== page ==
Compress thin-provisioned VMDKs even further

Here in the lab I’m running out of resources to run all my VMs concurrently on the one host.  Rather than add another physical host at this site (or switch off some VMs), and with long-distance vMotion now available in vSphere 6.0, I decided to place another at my secondary site in the UK.

Before the move to vSphere 6.0 (I’m currently studying for my VCAP so want to stay on 5.5 for the time being), I decided it would be best to migrate my 14-host Exchange 2010 environment over the secondary site, and setup SRM in the process.  However before I could do that I needed to setup vSphere Replication to get the actual VMs over.

With the VPN to the secondary site not being the quickest, it was important to compress my already thin-provisioned VMs down as much as possible.

It’s an old one, but always worth doing in this type of scenario.

On each VM, I downloaded Mark Russinovich’s SDelete and ran it on each of the Windows drives:

sdelete -z

This balloons each VMDK up to its maximum size, but don’t worry about that for now.  When it finished, I powered down each VM and switched to the ESXi host console (using SSH) and ran:

vmkfstools -K /vmfs/volumes/path-to-VM/VM.vmdk

The important thing here to remember is to target the VMs normal VMDK, not the one ending in “-flat.vmdk”.

After a while it finished and freed up a lot of space, ready to be replicated using vSphere Replication 5.8!


Each VM still took two days though 😦

Recovering damaged VMFS partitions

Last year a client suffered a power outage at one of their major sites.  Unfortunately the Powerchute installation I had configured on a vSphere vMA didn’t work as expected, and all hosts, storage and networking equipment died when the UPS ran out of juice.  This however, was only the beginning of what was to become a very long day.

When power was restored, a member of the Operations team brought all the kit back on-line, but unfortunately the SAN controllers came up before the expansion arrays… therefore marking them as dead.  When the ESXi hosts came back up, they were missing quite a few LUNs, and got visibly upset.

Despite all the storage controllers and arrays being online, ESXi refused to recognise any of the partitions and only offered the ever-helpful option of adding new storage (and therefore destroying what was already there).  That’s when Ops decided to escalate the issue.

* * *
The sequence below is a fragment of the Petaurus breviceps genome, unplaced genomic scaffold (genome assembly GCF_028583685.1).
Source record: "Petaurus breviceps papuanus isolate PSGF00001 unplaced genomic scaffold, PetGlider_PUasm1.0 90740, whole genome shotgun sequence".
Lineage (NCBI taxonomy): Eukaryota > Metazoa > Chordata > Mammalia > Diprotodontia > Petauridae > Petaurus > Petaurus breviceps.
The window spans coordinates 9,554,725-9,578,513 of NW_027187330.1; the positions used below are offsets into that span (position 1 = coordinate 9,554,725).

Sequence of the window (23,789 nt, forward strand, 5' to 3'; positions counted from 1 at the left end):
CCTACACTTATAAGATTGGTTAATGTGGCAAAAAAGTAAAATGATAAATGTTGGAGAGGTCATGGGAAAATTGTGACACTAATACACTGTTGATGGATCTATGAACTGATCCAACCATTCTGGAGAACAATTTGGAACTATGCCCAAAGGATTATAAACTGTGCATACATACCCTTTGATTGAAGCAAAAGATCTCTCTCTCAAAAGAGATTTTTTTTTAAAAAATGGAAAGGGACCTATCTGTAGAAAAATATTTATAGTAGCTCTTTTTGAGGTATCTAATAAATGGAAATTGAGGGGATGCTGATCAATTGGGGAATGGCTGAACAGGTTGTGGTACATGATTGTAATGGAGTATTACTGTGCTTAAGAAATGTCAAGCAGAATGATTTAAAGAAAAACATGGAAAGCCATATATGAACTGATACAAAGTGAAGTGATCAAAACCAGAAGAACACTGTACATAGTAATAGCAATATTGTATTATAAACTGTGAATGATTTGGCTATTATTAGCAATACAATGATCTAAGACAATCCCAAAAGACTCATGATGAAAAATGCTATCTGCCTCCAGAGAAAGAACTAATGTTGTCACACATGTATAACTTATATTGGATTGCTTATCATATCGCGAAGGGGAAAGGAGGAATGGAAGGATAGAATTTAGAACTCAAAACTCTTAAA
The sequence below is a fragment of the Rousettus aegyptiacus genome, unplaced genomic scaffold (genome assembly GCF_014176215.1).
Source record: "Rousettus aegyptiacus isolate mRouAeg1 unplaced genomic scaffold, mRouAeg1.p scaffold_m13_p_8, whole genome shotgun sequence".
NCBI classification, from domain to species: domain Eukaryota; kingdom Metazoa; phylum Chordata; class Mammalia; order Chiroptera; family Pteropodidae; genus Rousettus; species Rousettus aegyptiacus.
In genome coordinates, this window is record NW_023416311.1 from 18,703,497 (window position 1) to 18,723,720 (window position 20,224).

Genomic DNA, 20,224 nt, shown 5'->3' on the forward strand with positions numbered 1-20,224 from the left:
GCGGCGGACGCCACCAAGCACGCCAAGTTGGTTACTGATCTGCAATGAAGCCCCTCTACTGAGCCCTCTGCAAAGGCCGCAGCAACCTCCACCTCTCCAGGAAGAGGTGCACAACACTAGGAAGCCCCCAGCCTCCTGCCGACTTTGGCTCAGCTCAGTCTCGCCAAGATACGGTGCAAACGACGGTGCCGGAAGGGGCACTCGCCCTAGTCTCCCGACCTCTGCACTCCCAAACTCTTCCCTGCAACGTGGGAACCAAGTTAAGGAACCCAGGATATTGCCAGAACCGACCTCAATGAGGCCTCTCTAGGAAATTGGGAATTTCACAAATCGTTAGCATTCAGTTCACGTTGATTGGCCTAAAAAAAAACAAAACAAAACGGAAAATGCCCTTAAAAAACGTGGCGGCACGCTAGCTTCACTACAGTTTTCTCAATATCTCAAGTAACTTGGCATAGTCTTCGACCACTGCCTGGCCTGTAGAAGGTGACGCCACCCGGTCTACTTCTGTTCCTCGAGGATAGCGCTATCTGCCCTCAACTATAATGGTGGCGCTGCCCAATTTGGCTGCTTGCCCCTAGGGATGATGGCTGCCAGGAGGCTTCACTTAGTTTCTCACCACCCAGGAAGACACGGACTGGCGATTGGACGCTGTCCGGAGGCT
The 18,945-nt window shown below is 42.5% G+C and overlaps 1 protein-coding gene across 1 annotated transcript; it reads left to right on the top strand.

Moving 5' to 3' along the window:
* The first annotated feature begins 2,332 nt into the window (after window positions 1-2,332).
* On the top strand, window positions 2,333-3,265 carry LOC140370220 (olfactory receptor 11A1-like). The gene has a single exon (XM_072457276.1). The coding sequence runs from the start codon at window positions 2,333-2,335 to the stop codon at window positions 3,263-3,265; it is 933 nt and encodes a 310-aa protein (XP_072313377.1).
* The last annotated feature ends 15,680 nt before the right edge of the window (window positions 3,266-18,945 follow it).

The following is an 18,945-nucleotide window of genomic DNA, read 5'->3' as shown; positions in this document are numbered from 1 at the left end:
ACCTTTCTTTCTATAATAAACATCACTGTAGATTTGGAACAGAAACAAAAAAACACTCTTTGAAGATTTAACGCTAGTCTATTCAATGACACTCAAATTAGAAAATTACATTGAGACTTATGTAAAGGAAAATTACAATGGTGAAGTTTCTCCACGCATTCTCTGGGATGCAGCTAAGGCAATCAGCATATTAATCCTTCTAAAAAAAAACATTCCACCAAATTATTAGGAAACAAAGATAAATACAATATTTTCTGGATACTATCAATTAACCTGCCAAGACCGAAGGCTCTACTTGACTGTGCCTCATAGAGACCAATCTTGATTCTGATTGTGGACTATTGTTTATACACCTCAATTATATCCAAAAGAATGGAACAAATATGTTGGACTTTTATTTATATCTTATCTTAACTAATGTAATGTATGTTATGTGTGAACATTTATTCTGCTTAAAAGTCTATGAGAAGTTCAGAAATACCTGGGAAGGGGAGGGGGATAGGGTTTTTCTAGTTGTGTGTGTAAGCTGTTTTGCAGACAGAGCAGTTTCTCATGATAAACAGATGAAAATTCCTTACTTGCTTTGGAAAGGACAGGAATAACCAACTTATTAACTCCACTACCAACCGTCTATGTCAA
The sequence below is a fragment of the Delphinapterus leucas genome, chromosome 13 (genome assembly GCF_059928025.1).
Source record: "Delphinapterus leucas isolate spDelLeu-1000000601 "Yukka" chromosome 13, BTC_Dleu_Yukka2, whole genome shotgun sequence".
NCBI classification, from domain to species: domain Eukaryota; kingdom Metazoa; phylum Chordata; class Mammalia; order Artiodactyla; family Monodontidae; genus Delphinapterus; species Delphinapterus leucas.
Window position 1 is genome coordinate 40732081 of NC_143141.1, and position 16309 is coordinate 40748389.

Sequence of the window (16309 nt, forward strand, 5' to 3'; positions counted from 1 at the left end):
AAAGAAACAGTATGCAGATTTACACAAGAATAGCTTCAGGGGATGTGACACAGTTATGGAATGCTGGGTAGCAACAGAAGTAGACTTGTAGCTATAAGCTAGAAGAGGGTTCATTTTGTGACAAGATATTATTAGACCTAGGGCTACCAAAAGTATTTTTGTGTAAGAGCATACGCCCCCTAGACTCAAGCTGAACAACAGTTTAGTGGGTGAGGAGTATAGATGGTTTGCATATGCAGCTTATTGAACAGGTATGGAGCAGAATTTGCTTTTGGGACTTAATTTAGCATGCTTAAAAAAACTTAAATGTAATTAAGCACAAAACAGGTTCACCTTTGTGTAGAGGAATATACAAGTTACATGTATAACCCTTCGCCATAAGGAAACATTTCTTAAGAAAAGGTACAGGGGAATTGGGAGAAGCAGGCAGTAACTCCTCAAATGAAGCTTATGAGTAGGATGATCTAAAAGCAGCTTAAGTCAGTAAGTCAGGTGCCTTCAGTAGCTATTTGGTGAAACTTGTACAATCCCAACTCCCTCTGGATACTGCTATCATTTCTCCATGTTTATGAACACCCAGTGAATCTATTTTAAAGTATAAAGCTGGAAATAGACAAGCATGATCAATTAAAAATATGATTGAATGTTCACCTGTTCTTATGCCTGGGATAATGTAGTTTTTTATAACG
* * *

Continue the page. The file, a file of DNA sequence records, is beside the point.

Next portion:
After calling VMware support, the prognosis was not good… the data was lost and we had to restore from backup.  Knowing the client would not be happy with this, I decided to step-in and take over.

I didn’t believe the data was lost, but merely needed a little nurturing to bring it back to life.  First, the storage had to be brought back in the right order:

  1. Shutting down all ESXi servers
  2. Disconnecting controller B fibre
  3. Disconnecting controller A fibre
  4. Shutting down enclosure 2
  5. Shutting down enclosure 1
  6. Shutting down controller B
  7. Shutting down controller A

If the SAN controllers can’t see all the arrays, then the hosts have no chance of seeing the LUNs.

Then at two minute intervals:

  1. Reconnecting controller A and B fibre
  2. Powering up enclosure 2
  3. Powering up enclosure 1
  4. Starting controller A
  5. Starting controller B
  6. Powering on ESXi host 1

Rescanning the LUNs still gave me nothing, so I SSH’d onto the host and listed the disks it could see using:

esxcli storage core path list | grep naa

This gave me two devices:


Then I listed the partition table (on each disk) using:

partedUtil getptbl /vmfs/devices/disks/naa.60080e50002ea8b600000318524cd170

This showed as empty (ie. no entry starting with “1” or the word “vmfs” anywhere) – not good.  I then checked for the beginning and end blocks on each disk (thank you VMware for the following command):

offset="128 2048"; for dev in `esxcfg-scsidevs -l | grep "Console Device:" | awk {'print $3'}`; do disk=$dev; echo $disk; partedUtil getptbl $disk; { for i in `echo $offset`; do echo "Checking offset found at $i:"; hexdump -n4 -s $((0x100000+(512*$i))) $disk; hexdump -n4 -s $((0x1300000+(512*$i))) $disk; hexdump -C -n 128 -s $((0x130001d + (512*$i))) $disk; done; } | grep -B 1 -A 5 d00d; echo "---------------------"; done

I then listed the usable sectors:

partedUtil getUsableSectors /vmfs/devices/disks/naa.60080e50002ea8b600000318524cd170

That came back with two numbers.  I needed the large one (4684282559).  I then rebuilt the partition table using:

partedUtil setptbl /vmfs/devices/disks/naa.60080e50002ea8b600000318524cd170 gpt "1 2048 4684282559 AA31E02A400F11DB9590000C2911D1B8 0”

So to recap,

naa.60080e50002ea8b600000318524cd170 = disk device
2048 = starting sector
4684282559 = end sector
AA31E02A400F11DB9590000C2911D1B8 = GUID code for VMFS

I then mounted the partition:

vmkfstools –V

After repeating the above command for the second disk, ESXi host 1 then saw both partitions.  I could then bring up all the VMs and the remaining ESXi hosts.

Bullet…. dodged.